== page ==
B B C   P o e m   O n

N e t a d e l i c a


BBC Commission...


The BBC (British Broadcasting Corporation) recently commissioned me to write a poem for the popular evening slot on BBC Radio One, the Mark Radcliffe programme. They did this in the novel way of, during Mark Radcliffe's programme, inviting all listeners to submit a 15-word poem containing the word "table", for Simon Armitage's regular poetry slot within the programme. Why they disguised their request of my work with this public invitation may remain a secret forever, but my work, and my work alone, is surely what they sought.

I set to work composing the most insightful and beautiful 15-word poem with the word "table" in it that the world had ever seen, sure in my heart that future generations of scholars would seize upon it as the definitive statement of the late Twentieth Century condition. How proud my great grandchildren would be, to hear how their great grandfather had directed literary thought over the preceding years, how his work had caused great rifts in the intelligensia of the early Twenty First Century and then, through the new interpretative thinking his work had inspired, healed those rifts!

The realisation that, maybe, I held the key that would unlock the door that might lead, through a virgin corridor, to the beginning of a new dawn of thought-era was almost incomprehensible, almost too great. I had to find that key. I had to write that poem.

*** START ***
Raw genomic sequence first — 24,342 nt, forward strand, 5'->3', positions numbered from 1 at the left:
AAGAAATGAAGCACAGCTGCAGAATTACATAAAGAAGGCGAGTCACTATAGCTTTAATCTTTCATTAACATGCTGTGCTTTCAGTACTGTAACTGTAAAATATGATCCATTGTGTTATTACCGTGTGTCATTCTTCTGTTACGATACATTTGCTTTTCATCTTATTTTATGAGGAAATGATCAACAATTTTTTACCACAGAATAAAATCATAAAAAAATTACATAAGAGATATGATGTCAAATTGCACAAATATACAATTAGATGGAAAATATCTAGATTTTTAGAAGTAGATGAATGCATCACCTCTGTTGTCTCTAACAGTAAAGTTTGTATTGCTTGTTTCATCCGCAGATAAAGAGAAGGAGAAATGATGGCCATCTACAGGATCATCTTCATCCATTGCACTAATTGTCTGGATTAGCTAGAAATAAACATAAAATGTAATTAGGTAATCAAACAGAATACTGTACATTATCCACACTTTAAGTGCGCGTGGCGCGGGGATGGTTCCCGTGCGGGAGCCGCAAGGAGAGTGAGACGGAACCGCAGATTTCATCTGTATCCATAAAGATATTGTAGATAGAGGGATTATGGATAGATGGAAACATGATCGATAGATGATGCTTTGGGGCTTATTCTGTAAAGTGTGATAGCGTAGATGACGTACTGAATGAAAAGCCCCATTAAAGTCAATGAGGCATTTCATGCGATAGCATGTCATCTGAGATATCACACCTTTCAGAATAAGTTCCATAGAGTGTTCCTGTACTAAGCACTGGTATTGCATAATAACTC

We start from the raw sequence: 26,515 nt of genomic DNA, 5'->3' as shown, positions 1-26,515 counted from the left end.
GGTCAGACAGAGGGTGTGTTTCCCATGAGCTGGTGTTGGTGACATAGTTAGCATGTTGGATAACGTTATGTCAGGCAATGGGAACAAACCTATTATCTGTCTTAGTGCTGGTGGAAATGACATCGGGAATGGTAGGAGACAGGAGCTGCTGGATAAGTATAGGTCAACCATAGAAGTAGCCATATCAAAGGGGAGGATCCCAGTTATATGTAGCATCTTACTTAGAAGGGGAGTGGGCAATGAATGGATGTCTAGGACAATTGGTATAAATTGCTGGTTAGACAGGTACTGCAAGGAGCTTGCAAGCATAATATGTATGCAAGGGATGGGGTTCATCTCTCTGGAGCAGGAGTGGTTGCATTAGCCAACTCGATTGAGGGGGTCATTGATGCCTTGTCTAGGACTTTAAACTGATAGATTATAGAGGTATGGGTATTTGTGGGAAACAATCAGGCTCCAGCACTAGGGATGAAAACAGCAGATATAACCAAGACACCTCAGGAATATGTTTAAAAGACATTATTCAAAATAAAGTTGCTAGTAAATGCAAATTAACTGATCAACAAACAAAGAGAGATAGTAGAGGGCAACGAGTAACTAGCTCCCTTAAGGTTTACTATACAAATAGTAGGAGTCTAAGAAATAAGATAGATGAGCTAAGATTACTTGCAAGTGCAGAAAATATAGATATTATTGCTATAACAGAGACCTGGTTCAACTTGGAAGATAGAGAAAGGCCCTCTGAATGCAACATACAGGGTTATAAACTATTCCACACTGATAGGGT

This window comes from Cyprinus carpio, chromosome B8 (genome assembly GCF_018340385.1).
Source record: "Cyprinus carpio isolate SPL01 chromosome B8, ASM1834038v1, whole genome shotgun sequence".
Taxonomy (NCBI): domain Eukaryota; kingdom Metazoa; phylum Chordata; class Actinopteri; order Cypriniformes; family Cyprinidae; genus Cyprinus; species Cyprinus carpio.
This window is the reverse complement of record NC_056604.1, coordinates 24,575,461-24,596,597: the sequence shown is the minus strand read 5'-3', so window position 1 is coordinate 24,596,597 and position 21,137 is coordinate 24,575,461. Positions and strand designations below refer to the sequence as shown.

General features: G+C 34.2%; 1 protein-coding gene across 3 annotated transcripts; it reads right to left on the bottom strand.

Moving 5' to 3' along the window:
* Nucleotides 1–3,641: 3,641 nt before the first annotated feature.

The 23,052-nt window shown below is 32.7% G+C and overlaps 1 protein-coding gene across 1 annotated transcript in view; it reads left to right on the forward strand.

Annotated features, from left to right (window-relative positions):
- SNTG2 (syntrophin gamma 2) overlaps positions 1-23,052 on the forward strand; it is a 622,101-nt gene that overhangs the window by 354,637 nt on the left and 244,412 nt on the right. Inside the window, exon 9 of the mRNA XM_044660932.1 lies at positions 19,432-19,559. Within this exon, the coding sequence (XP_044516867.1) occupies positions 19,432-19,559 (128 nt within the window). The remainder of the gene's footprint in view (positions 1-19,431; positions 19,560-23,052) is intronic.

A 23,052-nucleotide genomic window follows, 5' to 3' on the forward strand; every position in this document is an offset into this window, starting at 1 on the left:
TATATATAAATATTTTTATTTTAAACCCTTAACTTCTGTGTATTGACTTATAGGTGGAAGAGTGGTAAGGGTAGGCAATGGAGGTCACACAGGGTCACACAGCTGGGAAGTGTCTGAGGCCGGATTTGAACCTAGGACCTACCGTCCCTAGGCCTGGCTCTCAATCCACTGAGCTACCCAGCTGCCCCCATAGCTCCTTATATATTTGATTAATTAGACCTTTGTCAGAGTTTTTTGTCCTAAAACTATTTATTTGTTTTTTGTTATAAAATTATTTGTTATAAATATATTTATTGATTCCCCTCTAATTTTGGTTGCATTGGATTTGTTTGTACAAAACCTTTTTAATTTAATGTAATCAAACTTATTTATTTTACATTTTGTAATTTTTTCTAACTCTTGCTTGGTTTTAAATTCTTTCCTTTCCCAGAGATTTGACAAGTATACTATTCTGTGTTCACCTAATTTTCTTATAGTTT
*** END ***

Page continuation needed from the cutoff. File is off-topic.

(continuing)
Years compressed into months, months into days, and days into, magically, mere seconds as I let forth a stream of shit^H^H^H^H consciousness onto paper. The time passed by in a flash, my mind unravelled, and my body was ravaged by those awful seconds. I can remember almost nothing from that time, yet we are left with the fruits of my labour. Strong men have been overcome reading it, their shoulders heaving as they fight to keep their identity, lest the power of this piece overwhelm them. They regularly have to leave the room, their only defence laughter.

With hesitation, I present my commission here. Read it as you will, for it may make little sense to you now, but be assured that you have witnessed a turning point in the development of mankind.

Gable
(good start I hear you mutter)
unfurled his spitoon of mince
and, wincing,
gathered a tribe of mice
among the pigeon-strewn loft
in which Uncle Fent, who died of a Poorly excuse,
once told me with his breath
of the time he confronted
the Devil
himself
and died while defending
a family of mice
with the only means handy,
a table.

After reading the piece, Simon Armitage could only utter "Some fool's sent in a 15-line poem and we only wanted 15 words". Clearly, he was subconsciously denying the magnitude of that to which he had exposed himself.

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